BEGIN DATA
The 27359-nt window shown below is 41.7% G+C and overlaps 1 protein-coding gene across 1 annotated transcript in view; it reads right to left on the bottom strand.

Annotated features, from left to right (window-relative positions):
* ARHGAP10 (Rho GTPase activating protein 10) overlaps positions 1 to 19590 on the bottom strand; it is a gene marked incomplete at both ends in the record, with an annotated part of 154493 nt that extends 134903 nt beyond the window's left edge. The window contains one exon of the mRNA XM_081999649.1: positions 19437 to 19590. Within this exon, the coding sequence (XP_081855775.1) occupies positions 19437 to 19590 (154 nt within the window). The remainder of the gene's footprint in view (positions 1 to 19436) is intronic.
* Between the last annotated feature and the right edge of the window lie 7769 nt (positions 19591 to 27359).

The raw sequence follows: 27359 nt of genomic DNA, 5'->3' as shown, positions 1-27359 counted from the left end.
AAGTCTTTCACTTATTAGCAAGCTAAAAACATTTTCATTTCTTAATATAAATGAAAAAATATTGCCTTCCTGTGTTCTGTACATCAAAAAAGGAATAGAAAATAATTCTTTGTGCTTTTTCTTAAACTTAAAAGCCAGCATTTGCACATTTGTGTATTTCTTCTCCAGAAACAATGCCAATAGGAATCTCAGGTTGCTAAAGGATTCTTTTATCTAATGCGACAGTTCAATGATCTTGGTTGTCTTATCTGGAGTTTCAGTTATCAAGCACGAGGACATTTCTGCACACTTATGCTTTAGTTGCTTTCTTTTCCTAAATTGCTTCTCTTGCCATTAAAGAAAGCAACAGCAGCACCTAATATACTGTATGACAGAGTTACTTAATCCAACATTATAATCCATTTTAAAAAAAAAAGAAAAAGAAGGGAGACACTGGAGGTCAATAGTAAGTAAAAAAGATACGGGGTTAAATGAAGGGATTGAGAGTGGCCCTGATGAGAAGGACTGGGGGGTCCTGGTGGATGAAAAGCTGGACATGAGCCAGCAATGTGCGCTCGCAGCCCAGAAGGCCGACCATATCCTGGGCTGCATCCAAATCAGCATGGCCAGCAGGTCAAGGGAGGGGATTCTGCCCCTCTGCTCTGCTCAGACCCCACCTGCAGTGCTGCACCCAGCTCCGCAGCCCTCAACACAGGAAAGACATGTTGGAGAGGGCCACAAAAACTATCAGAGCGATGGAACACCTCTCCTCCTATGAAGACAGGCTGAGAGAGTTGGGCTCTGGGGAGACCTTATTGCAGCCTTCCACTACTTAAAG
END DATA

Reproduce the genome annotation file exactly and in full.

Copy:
The 27359-nt window shown below is 41.7% G+C and overlaps 1 protein-coding gene across 1 annotated transcript in view; it reads right to left on the bottom strand.

Annotated features, from left to right (window-relative positions):
* ARHGAP10 (Rho GTPase activating protein 10) overlaps positions 1 to 19590 on the bottom strand; it is a gene marked incomplete at both ends in the record, with an annotated part of 154493 nt that extends 134903 nt beyond the window's left edge. The window contains one exon of the mRNA XM_081999649.1: positions 19437 to 19590. Within this exon, the coding sequence (XP_081855775.1) occupies positions 19437 to 19590 (154 nt within the window). The remainder of the gene's footprint in view (positions 1 to 19436) is intronic.
* Between the last annotated feature and the right edge of the window lie 7769 nt (positions 19591 to 27359).

The raw sequence follows: 27359 nt of genomic DNA, 5'->3' as shown, positions 1-27359 counted from the left end.
AAGTCTTTCACTTATTAGCAAGCTAAAAACATTTTCATTTCTTAATATAAATGAAAAAATATTGCCTTCCTGTGTTCTGTACATCAAAAAAGGAATAGAAAATAATTCTTTGTGCTTTTTCTTAAACTTAAAAGCCAGCATTTGCACATTTGTGTATTTCTTCTCCAGAAACAATGCCAATAGGAATCTCAGGTTGCTAAAGGATTCTTTTATCTAATGCGACAGTTCAATGATCTTGGTTGTCTTATCTGGAGTTTCAGTTATCAAGCACGAGGACATTTCTGCACACTTATGCTTTAGTTGCTTTCTTTTCCTAAATTGCTTCTCTTGCCATTAAAGAAAGCAACAGCAGCACCTAATATACTGTATGACAGAGTTACTTAATCCAACATTATAATCCATTTTAAAAAAAAAAGAAAAAGAAGGGAGACACTGGAGGTCAATAGTAAGTAAAAAAGATACGGGGTTAAATGAAGGGATTGAGAGTGGCCCTGATGAGAAGGACTGGGGGGTCCTGGTGGATGAAAAGCTGGACATGAGCCAGCAATGTGCGCTCGCAGCCCAGAAGGCCGACCATATCCTGGGCTGCATCCAAATCAGCATGGCCAGCAGGTCAAGGGAGGGGATTCTGCCCCTCTGCTCTGCTCAGACCCCACCTGCAGTGCTGCACCCAGCTCCGCAGCCCTCAACACAGGAAAGACATGTTGGAGAGGGCCACAAAAACTATCAGAGCGATGGAACACCTCTCCTCCTATGAAGACAGGCTGAGAGAGTTGGGCTCTGGGGAGACCTTATTGCAGCCTTCCACTACTTAAAG